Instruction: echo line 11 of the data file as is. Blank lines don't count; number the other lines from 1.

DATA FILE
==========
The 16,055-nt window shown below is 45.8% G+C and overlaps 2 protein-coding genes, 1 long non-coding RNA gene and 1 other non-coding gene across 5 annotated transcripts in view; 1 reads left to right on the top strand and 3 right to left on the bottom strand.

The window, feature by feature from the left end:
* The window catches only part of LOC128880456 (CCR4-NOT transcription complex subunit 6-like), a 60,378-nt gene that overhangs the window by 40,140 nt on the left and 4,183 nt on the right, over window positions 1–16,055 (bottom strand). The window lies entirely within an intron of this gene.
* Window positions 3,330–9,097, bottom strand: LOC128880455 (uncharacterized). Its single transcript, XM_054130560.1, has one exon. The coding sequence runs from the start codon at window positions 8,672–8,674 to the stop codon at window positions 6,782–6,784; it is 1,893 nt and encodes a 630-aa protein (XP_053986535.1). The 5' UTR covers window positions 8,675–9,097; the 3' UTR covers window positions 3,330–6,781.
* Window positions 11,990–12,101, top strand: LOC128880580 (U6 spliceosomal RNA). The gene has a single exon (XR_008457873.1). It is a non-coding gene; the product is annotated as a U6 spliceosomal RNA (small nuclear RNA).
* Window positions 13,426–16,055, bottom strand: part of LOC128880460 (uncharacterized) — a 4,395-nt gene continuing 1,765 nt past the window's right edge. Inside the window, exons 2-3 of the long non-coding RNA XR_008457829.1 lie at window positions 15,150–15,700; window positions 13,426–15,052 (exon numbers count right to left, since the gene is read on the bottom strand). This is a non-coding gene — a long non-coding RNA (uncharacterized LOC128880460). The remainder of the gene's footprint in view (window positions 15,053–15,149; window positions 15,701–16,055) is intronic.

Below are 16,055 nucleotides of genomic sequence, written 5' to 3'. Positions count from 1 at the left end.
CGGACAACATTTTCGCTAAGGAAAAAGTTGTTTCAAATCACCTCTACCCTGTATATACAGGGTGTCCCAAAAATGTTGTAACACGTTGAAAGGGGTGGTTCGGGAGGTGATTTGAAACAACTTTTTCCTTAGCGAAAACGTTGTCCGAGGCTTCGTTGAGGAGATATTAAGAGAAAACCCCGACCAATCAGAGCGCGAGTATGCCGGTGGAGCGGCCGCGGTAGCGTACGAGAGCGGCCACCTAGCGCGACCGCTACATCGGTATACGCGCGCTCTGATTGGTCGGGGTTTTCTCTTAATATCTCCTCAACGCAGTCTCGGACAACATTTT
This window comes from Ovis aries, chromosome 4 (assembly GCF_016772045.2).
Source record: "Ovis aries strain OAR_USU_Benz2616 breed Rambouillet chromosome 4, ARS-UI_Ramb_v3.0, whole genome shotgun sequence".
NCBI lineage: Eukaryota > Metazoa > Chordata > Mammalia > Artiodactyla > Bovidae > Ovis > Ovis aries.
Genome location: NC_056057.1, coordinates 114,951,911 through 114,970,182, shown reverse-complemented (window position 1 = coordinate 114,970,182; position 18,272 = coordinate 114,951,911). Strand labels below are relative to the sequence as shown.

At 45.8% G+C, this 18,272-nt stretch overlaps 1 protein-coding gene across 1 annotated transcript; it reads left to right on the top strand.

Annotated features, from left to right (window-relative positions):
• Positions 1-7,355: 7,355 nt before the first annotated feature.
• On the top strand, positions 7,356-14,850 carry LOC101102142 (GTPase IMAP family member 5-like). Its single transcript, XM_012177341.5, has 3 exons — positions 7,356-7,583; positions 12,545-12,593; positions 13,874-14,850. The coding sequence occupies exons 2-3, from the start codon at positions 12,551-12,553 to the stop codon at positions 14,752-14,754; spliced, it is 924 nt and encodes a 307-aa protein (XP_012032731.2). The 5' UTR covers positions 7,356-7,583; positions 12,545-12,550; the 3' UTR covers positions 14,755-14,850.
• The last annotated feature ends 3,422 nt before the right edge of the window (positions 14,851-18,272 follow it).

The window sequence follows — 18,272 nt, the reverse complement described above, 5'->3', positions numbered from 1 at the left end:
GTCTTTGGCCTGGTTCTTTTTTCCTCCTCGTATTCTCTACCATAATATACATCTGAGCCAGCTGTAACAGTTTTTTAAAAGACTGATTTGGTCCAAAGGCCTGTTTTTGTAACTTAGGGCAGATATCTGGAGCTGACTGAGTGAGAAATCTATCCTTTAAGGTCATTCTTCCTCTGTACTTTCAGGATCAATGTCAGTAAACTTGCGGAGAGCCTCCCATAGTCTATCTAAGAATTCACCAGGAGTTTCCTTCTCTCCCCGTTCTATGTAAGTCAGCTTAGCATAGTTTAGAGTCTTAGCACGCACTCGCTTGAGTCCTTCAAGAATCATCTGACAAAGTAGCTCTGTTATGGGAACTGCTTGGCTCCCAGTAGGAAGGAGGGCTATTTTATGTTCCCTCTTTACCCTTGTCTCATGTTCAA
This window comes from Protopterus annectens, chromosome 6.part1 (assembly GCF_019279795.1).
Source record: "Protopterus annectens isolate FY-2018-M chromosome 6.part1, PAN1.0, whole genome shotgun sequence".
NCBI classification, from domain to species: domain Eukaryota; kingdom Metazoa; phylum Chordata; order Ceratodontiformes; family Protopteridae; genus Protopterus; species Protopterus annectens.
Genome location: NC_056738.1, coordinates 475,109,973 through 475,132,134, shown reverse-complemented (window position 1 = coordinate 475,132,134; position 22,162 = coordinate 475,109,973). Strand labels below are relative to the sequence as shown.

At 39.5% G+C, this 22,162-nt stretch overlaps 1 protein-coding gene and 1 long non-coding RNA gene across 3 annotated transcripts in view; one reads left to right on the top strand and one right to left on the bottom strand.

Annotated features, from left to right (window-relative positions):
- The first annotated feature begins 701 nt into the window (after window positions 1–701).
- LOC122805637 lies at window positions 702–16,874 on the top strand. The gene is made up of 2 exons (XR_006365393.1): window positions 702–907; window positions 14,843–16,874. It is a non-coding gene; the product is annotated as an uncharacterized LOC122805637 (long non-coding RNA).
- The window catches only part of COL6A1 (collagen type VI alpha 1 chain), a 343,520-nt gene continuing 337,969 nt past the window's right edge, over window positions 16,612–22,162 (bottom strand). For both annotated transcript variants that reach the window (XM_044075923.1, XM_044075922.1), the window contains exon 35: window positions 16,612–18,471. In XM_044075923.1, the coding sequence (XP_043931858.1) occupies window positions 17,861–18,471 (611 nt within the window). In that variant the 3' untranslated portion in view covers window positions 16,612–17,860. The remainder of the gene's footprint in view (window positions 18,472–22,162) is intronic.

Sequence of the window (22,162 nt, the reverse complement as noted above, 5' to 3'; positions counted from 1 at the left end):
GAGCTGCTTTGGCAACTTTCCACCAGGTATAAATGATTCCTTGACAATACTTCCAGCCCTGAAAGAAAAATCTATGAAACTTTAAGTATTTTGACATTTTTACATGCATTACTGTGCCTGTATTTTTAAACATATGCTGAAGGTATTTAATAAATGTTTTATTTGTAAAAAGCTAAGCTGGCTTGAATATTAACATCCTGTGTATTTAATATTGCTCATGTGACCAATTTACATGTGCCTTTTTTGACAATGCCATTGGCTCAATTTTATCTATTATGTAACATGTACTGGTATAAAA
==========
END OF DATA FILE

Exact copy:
NCBI lineage: Eukaryota > Metazoa > Chordata > Mammalia > Artiodactyla > Bovidae > Ovis > Ovis aries.